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A few evenings after the On Our Own of Maryland Conference—where I’ve discovered that many, many people have recovered and are recovering from mental illness—I sit at my computer, researching recovery and peer support. It’s painful to discover that recovery is an actual stage of mental illness that many people suffering from psychic and emotional distress transition into. More painful is that there’s a whole community—a lifeforce—dedicated to it. There’s been a we out there all this time.
A fly has gotten into the apartment, and Siddhi is on the hunt. Siddhi moves his body at warp speed (for him) onto the counter and off, onto the kitchen table and off, onto the sofa, and up his cat tree. Twenty minutes later, he’s still at it. It’s like watching Ahab go after the white whale. Siddhi clumsily dashes from one end of the apartment to the other, meowing, lunging, and leaping at the fly. He won’t give up.
I’ve just finished reading Thomas Insel’s Healing: Our Path from Mental Illness to Mental Health. In it, Insel writes that mental illness isn’t chronic and declares that the future of mental health is the recovery model and peer support. During his time at the NIMH, he was known as “America’s psychiatrist.” To have someone with such authority tell us that it’s time to let those of us who’ve experienced mental illness recover is revolutionary. The recovery community and the lessons it has to teach psychiatry, families, and the public are key.
Siddhi comes barreling through the living room. I can’t see the fly he’s after, but he does. And that’s all that matters.
I start researching Peer Support Specialists. In their contemporary form, Peer Support Specialists have been around since the 1980s and 1990s. It’s taken nearly half a century, but mainstream medicine, psychiatry, and policy have finally started to see their value.
In a couple of months, I’ll enroll in my first Peer Support Specialist training course and understand why. The facilitator will explain the primary role of a Peer Support Specialist: to model recovery by sharing the parts of our experience that might help the person.
Peer Support Specialists don’t give advice. We listen and support—hence the name Peer Support. We’re there to draw them out, to help them establish goals, exercise decision-making skills, and develop action plans. Our role is to listen and guide as the client (or consumer) comes up with practical ways to improve wellness in all aspects of their lives: emotional, financial, social, spiritual, occupational, physical, intellectual, and environmental. We empower—we don’t instruct—and appreciate of every step they take (“baby steps” is a degrading term).
Ideally, we join the clinician and care team. Non-diagnosed clinicians and staff are experts in treating a mental health condition; we’re experts in living with and overcoming a mental health condition. Sometimes, we provide support when the staff doesn’t believe in people with mental illness.
In working with someone with mental illness, we listen to their self-talk, their possible goals, and the barriers they think prohibit them from achieving them. It’s about finding out their thoughts, emotions, and behaviors without using technical language (like self-talk, goals, and barriers). In this, we play various roles:
Motivator and cheerleader
Ally and confidant
Role model and mentor
Assistant in goal building
Collaborator in establishing overall wellness
(I tried to be all of these to myself; it barely worked.)
What amazes me most about peer support is that diagnoses aren’t mentioned. As Pat Deegan puts it: “We can never and must never reduce a person to being a diagnosis.” As a peer support specialist, diagnoses don’t matter. We aren’t clinicians and don’t pretend to be. All that matters is where the person is in the process of recovery and what we can do to help. We talk about experience, emotions, thoughts, their home and environment, if they have work and purpose, their personal medicine (including psychotropic drugs but also whatever else helps—walking, listening to music, playing with their dog), their social support network of family and friends. We help a person stop using a diagnosis to limit themselves.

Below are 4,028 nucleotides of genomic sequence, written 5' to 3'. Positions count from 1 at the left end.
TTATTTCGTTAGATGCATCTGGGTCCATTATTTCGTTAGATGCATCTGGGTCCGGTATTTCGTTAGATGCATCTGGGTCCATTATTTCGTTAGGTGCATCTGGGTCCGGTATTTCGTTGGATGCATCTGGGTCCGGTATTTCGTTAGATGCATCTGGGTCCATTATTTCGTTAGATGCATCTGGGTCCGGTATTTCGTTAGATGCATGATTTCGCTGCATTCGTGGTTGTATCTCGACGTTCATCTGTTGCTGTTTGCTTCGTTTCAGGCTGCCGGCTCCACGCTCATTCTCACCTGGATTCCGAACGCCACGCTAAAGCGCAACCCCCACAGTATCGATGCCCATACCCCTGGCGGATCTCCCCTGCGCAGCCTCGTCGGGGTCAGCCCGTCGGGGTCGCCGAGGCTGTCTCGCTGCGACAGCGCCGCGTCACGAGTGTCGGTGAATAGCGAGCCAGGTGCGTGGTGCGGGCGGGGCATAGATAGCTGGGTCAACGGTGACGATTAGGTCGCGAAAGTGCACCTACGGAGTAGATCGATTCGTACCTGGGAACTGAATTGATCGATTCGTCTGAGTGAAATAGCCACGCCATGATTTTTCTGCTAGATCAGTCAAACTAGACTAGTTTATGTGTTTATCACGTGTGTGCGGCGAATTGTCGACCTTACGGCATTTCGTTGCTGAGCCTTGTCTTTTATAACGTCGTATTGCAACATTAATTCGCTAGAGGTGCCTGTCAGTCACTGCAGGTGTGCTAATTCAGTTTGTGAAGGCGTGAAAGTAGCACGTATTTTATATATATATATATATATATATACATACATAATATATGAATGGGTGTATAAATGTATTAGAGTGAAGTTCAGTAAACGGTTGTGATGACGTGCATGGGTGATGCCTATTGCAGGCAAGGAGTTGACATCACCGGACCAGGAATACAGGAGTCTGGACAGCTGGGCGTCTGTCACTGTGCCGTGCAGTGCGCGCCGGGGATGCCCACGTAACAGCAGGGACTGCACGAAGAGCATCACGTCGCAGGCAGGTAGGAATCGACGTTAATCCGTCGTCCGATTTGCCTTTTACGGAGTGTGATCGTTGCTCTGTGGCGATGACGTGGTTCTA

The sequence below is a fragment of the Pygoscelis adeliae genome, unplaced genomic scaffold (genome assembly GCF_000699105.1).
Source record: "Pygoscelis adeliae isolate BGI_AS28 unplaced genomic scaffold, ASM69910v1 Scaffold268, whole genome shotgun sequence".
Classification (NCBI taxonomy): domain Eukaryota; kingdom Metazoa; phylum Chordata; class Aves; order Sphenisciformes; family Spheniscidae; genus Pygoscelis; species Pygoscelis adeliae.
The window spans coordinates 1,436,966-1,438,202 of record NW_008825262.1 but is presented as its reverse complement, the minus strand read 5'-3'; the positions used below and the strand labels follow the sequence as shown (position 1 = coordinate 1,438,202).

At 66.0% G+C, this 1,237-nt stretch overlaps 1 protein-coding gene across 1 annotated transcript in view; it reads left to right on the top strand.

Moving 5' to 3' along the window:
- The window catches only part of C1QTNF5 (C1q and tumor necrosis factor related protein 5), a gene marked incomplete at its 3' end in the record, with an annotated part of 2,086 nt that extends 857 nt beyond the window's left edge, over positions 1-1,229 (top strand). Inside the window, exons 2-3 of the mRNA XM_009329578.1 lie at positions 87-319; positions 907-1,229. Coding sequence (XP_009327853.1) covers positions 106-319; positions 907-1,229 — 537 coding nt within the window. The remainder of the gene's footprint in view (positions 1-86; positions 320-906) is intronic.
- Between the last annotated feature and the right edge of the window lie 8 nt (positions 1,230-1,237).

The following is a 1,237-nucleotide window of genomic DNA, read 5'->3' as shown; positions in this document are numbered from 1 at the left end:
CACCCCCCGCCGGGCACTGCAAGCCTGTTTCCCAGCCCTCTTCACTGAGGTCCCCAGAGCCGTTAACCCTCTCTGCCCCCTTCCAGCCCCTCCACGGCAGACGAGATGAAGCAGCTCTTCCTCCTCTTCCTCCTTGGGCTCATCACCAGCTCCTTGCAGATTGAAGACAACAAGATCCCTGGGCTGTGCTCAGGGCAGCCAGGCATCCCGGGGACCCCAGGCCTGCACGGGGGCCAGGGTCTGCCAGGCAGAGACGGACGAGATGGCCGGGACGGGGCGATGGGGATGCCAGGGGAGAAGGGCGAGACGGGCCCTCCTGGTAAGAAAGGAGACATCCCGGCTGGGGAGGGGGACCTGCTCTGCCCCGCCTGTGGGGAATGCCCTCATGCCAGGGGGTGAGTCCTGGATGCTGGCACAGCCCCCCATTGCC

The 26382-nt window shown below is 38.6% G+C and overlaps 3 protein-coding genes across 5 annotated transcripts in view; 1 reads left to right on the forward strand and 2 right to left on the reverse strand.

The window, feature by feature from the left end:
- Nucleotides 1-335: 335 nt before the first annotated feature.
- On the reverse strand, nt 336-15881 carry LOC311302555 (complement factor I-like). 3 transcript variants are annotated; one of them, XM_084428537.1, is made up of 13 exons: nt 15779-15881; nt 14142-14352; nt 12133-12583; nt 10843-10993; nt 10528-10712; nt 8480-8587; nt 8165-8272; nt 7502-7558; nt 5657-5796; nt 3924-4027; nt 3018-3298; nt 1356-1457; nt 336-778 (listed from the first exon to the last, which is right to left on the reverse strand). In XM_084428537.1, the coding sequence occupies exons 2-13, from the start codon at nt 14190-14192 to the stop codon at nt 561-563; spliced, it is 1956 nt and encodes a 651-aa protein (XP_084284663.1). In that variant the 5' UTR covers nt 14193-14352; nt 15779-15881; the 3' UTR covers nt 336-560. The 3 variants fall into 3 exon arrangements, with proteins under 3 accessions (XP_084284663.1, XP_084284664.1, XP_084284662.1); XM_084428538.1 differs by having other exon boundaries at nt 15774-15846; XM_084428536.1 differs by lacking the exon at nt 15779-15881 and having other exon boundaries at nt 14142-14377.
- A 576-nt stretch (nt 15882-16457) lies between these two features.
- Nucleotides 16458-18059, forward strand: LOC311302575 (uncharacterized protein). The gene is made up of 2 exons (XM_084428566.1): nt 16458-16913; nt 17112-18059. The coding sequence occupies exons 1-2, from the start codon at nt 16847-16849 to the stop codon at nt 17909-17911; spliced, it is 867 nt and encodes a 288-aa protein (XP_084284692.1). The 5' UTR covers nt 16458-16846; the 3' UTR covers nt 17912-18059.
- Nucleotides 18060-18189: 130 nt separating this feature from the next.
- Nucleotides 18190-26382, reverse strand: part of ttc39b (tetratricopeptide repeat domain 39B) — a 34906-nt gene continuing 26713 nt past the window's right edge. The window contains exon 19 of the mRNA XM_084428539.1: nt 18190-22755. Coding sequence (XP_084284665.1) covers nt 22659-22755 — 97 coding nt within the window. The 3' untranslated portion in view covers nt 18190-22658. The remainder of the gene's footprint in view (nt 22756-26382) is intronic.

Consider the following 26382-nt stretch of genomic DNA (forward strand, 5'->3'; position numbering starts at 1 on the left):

In the stages of recovery, we have different jobs. In stage 1, we refer them to services that can help them decrease distress and symptoms. In stage 2, we instill hope and a sense of possibility, along with ways to improve their self-image. In stage 3, we (gently) encourage the person to see their lives as limitless. In stage 4, we help them identify their strengths in terms of skills, resources, and supports. In stage 5, we help them build self-trust and take full responsibility for their lives.
Throughout, we try to bring them from hopelessness to hope. As Deegan writes in Recovery: The Lived Experience of Rehabilitation, “All of the polemic and technology of psychiatry, psychology, social work, and science cannot account for this phenomenon of hope. But those of us who have recovered know that this grace is real. We lived it. It is our shared secret.”
There’s warmth in the group on the first day of my Mental Health Peer Support Recovery Specialists training. Our facilitator speaks slowly. It’s comforting. He tells us that the training will be intense, personal, and fun and that it’s a privilege for him to guide us through this process of becoming Mental Health Peer Support Specialists.
This is one of many courses I’m taking for certification to support those with mental illnesses as they move toward recovery. One course is eighty hours; the other is one hundred and ten hours plus three hundred hours of an internship. This course is partly self-directed, culminating in an intensive series of workshop days; the other meets every Saturday for seven hours for months and then sends us out to work with mental health organizations, where we meet with clients, helping them define their definition of recovery, assisting them in developing a plan, and giving them resources. Other courses are three days or two days or a few hours long. The Depression and Bipolar Support Alliance (DBSA) runs this certification. A local university holds classes for the other.